FY11 8576.29

5000.00
5
0.00
0
FY12

FY13

FY14

FY16

FY17

FY18*
FY11 FY12 FY13 FY14 FY15 FY16 FY17 FY18*

ONGC OIL Pvt/JV


Onshore Offshore

 In 2016-17, crude oil production stood at 36.009 million tonnes.


 ONGC accounted for 61.7 per cent of total crude oil production in India.

Notes: mmt – Million Metric Tonne, JV – Joint Venture P – Provisional, FY18* - up to February 2018, ^Data up to FY17 includes condesates
Source: Ministry of Petroleum and Natural Gas, Aranca Research

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UPSTREAM SEGMENT: CRUDE OIL AND GAS
PRODUCTION (2/2)

Annual gas production (million metric standard cubic meter) Annual gas production (million metric standard cubic meter)

45000 60000
43645

40000 2350
50000
38475

2633

26054
35000

21609
2639
31802

30000 40000
2626

14491
2722
25000 2838
26395

2937
24861

2645

9497
30000
23012

8912
22038

8235
20000

6872

5806
23549
23316

23284
23095
15000
16464

22088
20000

22023

21416
21177
10000
9858
9237
9084

9012
8877

8797

10000
8574

7614

5000

0 0
FY11 FY12 FY13 FY14 FY15 FY16 FY17 FY18* FY11 FY12 FY13 FY14 FY15 FY16 FY17 FY18^
Onshore Offshore ONGC Pvt/JV OIL

Note: bcm – Billion Cubic Metres, mmscmd-- Million Metric Standard Cubic Meter Per Day, JV – Joint Venture, FY18* - up to December, FY18^ - up to February
Source: Ministry of Petroleum and Natural Gas; Aranca Research

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UPSTREAM SEGMENT: EXPLORATION AND
DEVELOPMENT ACTIVITIES

Development drilling activities (FY17(1)) Exploration activities (FY17(1))

1000 350
900 628 227
300
800
700 250

600
200
500
150
400 119
300 100
222 312 102
200
50
100
86 40
0 0
Offshore Onshore Offshore Onshore

Wells Meterage ('000 metres) Wells Meterage ('000 metres)

 During FY17(1), 1,245,000 metres of wells were explored and developed and 540 wells were drilled in the country.
 State-owned oil companies undertake most of the upstream drilling and exploration work.
 In January 2018, after a gap of eight years, the Central Government auctioned 55 exploration blocks which offered a record area for prospecting
of oil and gas. This was the first auction under OALP* that allows companies to carve out blocks of their choice with a view to bringing about 2.8
million square kilometres of unexplored area in the country under exploration.

Notes: FY17(1) – Provisional, *OALP – Open Acreage Licensing Policy


Source: Ministry of Petroleum and Natural Gas, Aranca Research, BMI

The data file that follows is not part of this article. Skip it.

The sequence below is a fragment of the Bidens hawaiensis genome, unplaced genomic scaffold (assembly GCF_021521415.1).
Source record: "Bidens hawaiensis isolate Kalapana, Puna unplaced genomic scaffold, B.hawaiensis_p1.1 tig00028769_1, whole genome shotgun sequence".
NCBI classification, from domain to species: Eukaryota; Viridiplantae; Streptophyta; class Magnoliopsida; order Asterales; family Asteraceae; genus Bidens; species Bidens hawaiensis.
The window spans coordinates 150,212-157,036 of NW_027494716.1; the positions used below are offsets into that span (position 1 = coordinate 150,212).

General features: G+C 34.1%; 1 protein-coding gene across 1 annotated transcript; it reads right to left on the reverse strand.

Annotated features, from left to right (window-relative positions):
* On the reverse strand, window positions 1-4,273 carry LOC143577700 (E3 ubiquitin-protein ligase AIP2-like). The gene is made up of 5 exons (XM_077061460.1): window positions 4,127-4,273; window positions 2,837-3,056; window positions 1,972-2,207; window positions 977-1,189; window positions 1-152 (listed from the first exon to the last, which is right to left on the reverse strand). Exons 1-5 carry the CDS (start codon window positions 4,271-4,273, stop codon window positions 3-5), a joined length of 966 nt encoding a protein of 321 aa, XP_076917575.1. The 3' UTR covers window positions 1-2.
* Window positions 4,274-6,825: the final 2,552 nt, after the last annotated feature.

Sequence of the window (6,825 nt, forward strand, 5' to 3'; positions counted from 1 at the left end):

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PIPELINES: CRUDE PIPELINE NETWORK

Shares in crude pipeline network by length (out of 10,299km) Shares in crude pipeline network by capacity (out of 139.2
(March 1, 2018)1 MMTPA) (March 1, 2018)1

IOCL
ONGC
17.03%
25.38%
OIL
6.03% 42.03% IOC

51.47%

11.56% ONGC
OIL

11.58% 34.91%
Others
Others

 As of March 1, 2018, India had a network of 10,299 km of crude pipeline having a capacity of 139.2 mmtpa(1).
 In terms of length, IOCL accounts for 51.47 per cent (5,301 km) of India’s crude pipeline network.
 In terms of actual capacities, ONGC leads the pack with a share of 42.03 per cent, followed by IOCL at 34.91 per cent.

Note: km – Kilometre, mmtpa – Million Metric Tonnes Per Annum, (1)Approximate


Source: Ministry of Petroleum and Natural Gas, Aranca Research

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Pipelines: Existing Pipelines in India

IOCL BPCL(1) HPCL(2) OIL ONGC Cairn HMEL Others (GAIL and Petronet India.) Total industry

Length (Kms)

Product
7,950 1,948 3,371 654 - - - 2,688 16,611
Pipeline

Crude oil
5,301 937 - 1,193 1,191 660 1,017 - 10,299
Pipeline

Total 13,251 2,885 3,371 1,847 1,191 660 1,017 2,688 26,910

Capacity of Crude Oil Pipelines (MMTPA)

Product
46.2 16.2 37.1 1.7 - - - 9.3 110.5
Pipeline

Crude oil
48.6 6.0 - 8.4 58.5 8.7 9.0 - 139.2
Pipeline

Total 94.8 22.2 37.1 10.1 58.5 8.7 9.0 9.3 249.7

Note: kms – Kilometres, mmtpa – Million Metric Tonnes Per Annum, (1)Includes Petronet Cochin-Coimbatore-Karur Product pipeline, (2)Includes Petronet Mangalore-Hassan-Bangalore
Product Pipeline
Source: Ministry of Petroleum and Natural Gas, Aranca Research

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PIPELINES: REFINED PRODUCTS AND LPG PIPELINE
NETWORK

Shares in products pipeline network under operation by length Shares in Natural Gas pipeline network by length (out of 16,475
(out of 16,611 km, FY182) km) (FY183)

1.00%

IOC GAIL
4.96%
16.18%
Reliance
HPCL 15.89%
3.94%
GSPL

47.86% BPCL
11.73% ARN
10.83%

OIL 67.33% Others


4

20.29% 1
Others

 With 16,611 km of refined products pipeline network (capacity of 110.5 mmtpa) in India, Indian Oil Corporation (IOC) leads the segment with 47.86
per cent of the total length of product pipeline network, as of March 1, 2018.
 Top 3 companies IOC, HPCL and BPCL contribute 79.85 per cent of the total length of product pipeline network in the country.
 As of February 1, 2018, Gas Authority of India Ltd. (GAIL) has largest share (67.33 per cent or 11,092 km) of the country’s natural gas pipeline
network (16,475 km)

Note: km - Kilometre, mmtpa – Million Metric Tonnes Per Annum, LPG - Liquefied Petroleum Gas, IOC - Indian Oil Corporation, HPCL - Hindustan Petroleum Corporation Ltd, BPCL -
Bharat Petroleum Corporation Ltd, OIL - Oil India Limited, (1)Others include GAIL and Petronet India, (2)As of March 1, 2018, (3)As of February 1, 2018, (4)Others includes IOCL and ONGC
Source: Ministry of Petroleum and Natural Gas, Aranca Research